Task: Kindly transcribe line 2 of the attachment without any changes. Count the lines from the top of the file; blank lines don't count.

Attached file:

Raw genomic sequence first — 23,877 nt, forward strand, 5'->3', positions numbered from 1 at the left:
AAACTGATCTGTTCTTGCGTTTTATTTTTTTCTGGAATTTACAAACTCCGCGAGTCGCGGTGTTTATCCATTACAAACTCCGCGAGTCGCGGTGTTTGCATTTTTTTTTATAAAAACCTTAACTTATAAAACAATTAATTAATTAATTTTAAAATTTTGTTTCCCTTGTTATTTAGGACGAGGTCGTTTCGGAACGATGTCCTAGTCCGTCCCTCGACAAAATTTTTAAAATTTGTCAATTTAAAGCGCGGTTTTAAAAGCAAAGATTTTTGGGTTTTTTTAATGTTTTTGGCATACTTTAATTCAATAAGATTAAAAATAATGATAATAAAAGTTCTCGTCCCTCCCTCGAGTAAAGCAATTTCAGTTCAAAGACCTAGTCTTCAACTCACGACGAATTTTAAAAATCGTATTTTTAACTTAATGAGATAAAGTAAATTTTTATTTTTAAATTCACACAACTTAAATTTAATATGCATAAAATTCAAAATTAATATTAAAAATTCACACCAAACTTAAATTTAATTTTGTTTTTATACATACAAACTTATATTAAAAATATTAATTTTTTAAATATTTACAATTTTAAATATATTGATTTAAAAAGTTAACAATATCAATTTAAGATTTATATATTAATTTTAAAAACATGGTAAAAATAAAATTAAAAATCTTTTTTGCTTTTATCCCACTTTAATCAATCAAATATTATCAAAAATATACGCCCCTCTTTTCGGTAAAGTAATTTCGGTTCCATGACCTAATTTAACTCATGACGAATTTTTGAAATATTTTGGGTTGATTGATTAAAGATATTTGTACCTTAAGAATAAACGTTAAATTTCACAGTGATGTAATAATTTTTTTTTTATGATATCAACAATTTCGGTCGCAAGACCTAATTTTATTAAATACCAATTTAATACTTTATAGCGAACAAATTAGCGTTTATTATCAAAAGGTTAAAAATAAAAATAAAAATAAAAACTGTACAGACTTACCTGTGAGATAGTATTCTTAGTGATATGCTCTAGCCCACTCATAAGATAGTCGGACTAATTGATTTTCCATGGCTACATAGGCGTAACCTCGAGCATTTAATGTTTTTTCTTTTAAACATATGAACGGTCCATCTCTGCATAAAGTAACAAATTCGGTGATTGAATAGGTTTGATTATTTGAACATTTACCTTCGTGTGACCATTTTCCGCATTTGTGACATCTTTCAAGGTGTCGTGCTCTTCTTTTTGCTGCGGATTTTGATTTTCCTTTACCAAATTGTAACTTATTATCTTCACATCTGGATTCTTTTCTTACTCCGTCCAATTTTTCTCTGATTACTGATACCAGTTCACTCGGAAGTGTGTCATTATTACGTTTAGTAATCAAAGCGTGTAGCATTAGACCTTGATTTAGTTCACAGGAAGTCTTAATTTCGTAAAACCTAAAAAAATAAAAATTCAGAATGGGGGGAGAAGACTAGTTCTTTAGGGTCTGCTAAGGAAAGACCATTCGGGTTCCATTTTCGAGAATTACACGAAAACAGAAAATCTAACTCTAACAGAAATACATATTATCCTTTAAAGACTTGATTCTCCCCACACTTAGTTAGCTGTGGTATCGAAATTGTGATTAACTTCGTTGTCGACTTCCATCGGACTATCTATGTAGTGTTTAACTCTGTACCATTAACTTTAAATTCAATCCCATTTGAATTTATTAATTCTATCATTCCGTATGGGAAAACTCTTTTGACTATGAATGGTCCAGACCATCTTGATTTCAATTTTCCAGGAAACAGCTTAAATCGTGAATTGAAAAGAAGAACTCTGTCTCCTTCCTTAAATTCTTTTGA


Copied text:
AAACTGATCTGTTCTTGCGTTTTATTTTTTTCTGGAATTTACAAACTCCGCGAGTCGCGGTGTTTATCCATTACAAACTCCGCGAGTCGCGGTGTTTGCATTTTTTTTTATAAAAACCTTAACTTATAAAACAATTAATTAATTAATTTTAAAATTTTGTTTCCCTTGTTATTTAGGACGAGGTCGTTTCGGAACGATGTCCTAGTCCGTCCCTCGACAAAATTTTTAAAATTTGTCAATTTAAAGCGCGGTTTTAAAAGCAAAGATTTTTGGGTTTTTTTAATGTTTTTGGCATACTTTAATTCAATAAGATTAAAAATAATGATAATAAAAGTTCTCGTCCCTCCCTCGAGTAAAGCAATTTCAGTTCAAAGACCTAGTCTTCAACTCACGACGAATTTTAAAAATCGTATTTTTAACTTAATGAGATAAAGTAAATTTTTATTTTTAAATTCACACAACTTAAATTTAATATGCATAAAATTCAAAATTAATATTAAAAATTCACACCAAACTTAAATTTAATTTTGTTTTTATACATACAAACTTATATTAAAAATATTAATTTTTTAAATATTTACAATTTTAAATATATTGATTTAAAAAGTTAACAATATCAATTTAAGATTTATATATTAATTTTAAAAACATGGTAAAAATAAAATTAAAAATCTTTTTTGCTTTTATCCCACTTTAATCAATCAAATATTATCAAAAATATACGCCCCTCTTTTCGGTAAAGTAATTTCGGTTCCATGACCTAATTTAACTCATGACGAATTTTTGAAATATTTTGGGTTGATTGATTAAAGATATTTGTACCTTAAGAATAAACGTTAAATTTCACAGTGATGTAATAATTTTTTTTTTATGATATCAACAATTTCGGTCGCAAGACCTAATTTTATTAAATACCAATTTAATACTTTATAGCGAACAAATTAGCGTTTATTATCAAAAGGTTAAAAATAAAAATAAAAATAAAAACTGTACAGACTTACCTGTGAGATAGTATTCTTAGTGATATGCTCTAGCCCACTCATAAGATAGTCGGACTAATTGATTTTCCATGGCTACATAGGCGTAACCTCGAGCATTTAATGTTTTTTCTTTTAAACATATGAACGGTCCATCTCTGCATAAAGTAACAAATTCGGTGATTGAATAGGTTTGATTATTTGAACATTTACCTTCGTGTGACCATTTTCCGCATTTGTGACATCTTTCAAGGTGTCGTGCTCTTCTTTTTGCTGCGGATTTTGATTTTCCTTTACCAAATTGTAACTTATTATCTTCACATCTGGATTCTTTTCTTACTCCGTCCAATTTTTCTCTGATTACTGATACCAGTTCACTCGGAAGTGTGTCATTATTACGTTTAGTAATCAAAGCGTGTAGCATTAGACCTTGATTTAGTTCACAGGAAGTCTTAATTTCGTAAAACCTAAAAAAATAAAAATTCAGAATGGGGGGAGAAGACTAGTTCTTTAGGGTCTGCTAAGGAAAGACCATTCGGGTTCCATTTTCGAGAATTACACGAAAACAGAAAATCTAACTCTAACAGAAATACATATTATCCTTTAAAGACTTGATTCTCCCCACACTTAGTTAGCTGTGGTATCGAAATTGTGATTAACTTCGTTGTCGACTTCCATCGGACTATCTATGTAGTGTTTAACTCTGTACCATTAACTTTAAATTCAATCCCATTTGAATTTATTAATTCTATCATTCCGTATGGGAAAACTCTTTTGACTATGAATGGTCCAGACCATCTTGATTTCAATTTTCCAGGAAACAGCTTAAATCGTGAATTGAAAAGAAGAACTCTGTCTCCTTCCTTAAATTCTTTTGA